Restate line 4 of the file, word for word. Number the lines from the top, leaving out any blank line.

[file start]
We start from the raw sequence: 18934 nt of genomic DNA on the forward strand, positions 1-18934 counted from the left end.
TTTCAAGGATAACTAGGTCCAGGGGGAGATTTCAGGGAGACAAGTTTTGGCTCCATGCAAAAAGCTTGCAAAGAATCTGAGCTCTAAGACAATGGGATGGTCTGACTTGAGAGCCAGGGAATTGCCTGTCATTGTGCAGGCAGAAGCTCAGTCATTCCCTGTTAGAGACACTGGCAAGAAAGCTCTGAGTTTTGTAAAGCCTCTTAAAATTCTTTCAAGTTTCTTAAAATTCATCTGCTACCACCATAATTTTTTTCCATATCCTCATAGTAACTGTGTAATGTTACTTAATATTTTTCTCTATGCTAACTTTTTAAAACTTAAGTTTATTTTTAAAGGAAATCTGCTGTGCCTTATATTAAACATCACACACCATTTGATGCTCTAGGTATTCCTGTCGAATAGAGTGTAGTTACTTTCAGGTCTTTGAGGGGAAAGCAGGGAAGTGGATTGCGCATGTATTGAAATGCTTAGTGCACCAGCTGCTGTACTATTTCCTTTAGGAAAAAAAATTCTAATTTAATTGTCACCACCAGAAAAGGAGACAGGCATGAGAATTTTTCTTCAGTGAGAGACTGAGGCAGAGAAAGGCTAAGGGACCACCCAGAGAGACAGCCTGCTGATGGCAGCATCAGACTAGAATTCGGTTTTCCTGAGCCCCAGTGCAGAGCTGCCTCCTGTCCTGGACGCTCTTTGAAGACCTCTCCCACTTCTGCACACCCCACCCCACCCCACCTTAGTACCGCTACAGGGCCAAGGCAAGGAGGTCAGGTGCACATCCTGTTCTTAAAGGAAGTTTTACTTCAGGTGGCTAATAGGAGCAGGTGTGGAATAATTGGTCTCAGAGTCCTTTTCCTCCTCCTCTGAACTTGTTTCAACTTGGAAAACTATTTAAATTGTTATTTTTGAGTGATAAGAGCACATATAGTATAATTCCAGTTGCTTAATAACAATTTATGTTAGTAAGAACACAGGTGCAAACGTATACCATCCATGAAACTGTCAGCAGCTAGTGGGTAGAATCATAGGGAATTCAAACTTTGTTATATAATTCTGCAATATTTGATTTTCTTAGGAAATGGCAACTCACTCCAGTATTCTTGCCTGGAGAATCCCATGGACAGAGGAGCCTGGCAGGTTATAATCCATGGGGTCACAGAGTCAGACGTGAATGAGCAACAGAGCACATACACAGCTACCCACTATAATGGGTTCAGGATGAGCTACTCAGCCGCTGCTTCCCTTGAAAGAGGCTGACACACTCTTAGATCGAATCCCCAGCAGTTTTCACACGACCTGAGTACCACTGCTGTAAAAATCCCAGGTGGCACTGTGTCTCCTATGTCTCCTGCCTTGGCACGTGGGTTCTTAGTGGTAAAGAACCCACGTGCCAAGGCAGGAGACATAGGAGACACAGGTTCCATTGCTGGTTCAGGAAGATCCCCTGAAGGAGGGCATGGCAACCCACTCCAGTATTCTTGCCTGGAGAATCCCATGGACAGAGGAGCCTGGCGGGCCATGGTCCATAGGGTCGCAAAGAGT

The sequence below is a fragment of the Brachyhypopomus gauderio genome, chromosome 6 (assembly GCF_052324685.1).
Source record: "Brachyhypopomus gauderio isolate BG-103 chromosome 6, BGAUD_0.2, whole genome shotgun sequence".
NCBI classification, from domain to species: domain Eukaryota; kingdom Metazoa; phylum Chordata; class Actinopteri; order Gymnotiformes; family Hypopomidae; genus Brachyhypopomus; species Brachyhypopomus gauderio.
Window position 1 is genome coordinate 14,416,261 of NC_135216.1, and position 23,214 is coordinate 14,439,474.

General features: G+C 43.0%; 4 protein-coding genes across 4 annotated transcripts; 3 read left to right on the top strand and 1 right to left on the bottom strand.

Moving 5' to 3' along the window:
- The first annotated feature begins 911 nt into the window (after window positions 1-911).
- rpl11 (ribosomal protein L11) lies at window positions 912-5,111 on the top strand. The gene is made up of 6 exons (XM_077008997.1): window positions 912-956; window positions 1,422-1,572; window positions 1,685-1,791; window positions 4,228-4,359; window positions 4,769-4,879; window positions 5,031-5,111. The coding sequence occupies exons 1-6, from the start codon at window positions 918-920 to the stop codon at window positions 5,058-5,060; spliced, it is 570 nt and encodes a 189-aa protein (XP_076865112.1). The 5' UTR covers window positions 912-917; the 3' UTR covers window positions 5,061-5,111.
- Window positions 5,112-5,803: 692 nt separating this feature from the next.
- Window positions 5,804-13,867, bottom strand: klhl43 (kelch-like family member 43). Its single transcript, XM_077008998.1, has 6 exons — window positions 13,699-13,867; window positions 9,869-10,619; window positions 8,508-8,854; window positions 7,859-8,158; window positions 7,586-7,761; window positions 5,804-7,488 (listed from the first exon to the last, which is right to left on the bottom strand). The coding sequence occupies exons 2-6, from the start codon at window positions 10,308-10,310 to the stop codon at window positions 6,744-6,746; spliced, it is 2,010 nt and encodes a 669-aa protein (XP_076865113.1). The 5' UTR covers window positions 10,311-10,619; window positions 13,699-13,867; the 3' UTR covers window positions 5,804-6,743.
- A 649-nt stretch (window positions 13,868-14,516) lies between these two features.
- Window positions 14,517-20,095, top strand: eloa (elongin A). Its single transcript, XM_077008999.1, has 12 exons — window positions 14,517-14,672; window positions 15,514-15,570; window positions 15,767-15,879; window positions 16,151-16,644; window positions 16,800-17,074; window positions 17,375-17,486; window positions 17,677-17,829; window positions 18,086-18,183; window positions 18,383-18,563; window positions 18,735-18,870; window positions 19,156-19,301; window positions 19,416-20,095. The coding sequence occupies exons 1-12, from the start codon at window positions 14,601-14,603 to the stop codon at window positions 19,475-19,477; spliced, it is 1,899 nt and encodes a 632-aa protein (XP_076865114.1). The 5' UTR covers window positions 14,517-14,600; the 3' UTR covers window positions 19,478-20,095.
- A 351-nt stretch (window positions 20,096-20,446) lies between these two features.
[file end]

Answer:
Source record: "Brachyhypopomus gauderio isolate BG-103 chromosome 6, BGAUD_0.2, whole genome shotgun sequence".